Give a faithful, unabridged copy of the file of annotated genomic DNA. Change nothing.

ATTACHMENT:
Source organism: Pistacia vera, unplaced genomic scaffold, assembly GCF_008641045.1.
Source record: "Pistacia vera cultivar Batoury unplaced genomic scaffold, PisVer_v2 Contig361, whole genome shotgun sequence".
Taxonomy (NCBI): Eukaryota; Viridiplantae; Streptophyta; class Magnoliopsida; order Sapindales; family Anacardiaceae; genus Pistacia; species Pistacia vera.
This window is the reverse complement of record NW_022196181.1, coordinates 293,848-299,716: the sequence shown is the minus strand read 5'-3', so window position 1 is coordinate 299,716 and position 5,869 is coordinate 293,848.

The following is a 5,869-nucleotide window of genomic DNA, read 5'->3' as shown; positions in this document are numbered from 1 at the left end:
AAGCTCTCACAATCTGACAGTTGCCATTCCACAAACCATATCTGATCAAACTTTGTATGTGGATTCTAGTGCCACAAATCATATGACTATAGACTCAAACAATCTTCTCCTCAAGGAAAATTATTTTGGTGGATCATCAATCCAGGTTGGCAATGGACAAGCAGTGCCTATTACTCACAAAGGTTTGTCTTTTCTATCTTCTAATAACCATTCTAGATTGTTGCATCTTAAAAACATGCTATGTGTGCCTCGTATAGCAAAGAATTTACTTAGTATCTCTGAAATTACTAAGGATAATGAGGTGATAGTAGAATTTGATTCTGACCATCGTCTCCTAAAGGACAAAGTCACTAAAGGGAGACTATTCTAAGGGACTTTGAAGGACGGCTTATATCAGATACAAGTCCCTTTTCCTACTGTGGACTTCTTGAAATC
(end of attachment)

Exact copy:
Source organism: Pistacia vera, unplaced genomic scaffold, assembly GCF_008641045.1.
Source record: "Pistacia vera cultivar Batoury unplaced genomic scaffold, PisVer_v2 Contig361, whole genome shotgun sequence".
Taxonomy (NCBI): Eukaryota; Viridiplantae; Streptophyta; class Magnoliopsida; order Sapindales; family Anacardiaceae; genus Pistacia; species Pistacia vera.
This window is the reverse complement of record NW_022196181.1, coordinates 293,848-299,716: the sequence shown is the minus strand read 5'-3', so window position 1 is coordinate 299,716 and position 5,869 is coordinate 293,848.

The following is a 5,869-nucleotide window of genomic DNA, read 5'->3' as shown; positions in this document are numbered from 1 at the left end:
AAGCTCTCACAATCTGACAGTTGCCATTCCACAAACCATATCTGATCAAACTTTGTATGTGGATTCTAGTGCCACAAATCATATGACTATAGACTCAAACAATCTTCTCCTCAAGGAAAATTATTTTGGTGGATCATCAATCCAGGTTGGCAATGGACAAGCAGTGCCTATTACTCACAAAGGTTTGTCTTTTCTATCTTCTAATAACCATTCTAGATTGTTGCATCTTAAAAACATGCTATGTGTGCCTCGTATAGCAAAGAATTTACTTAGTATCTCTGAAATTACTAAGGATAATGAGGTGATAGTAGAATTTGATTCTGACCATCGTCTCCTAAAGGACAAAGTCACTAAAGGGAGACTATTCTAAGGGACTTTGAAGGACGGCTTATATCAGATACAAGTCCCTTTTCCTACTGTGGACTTCTTGAAATC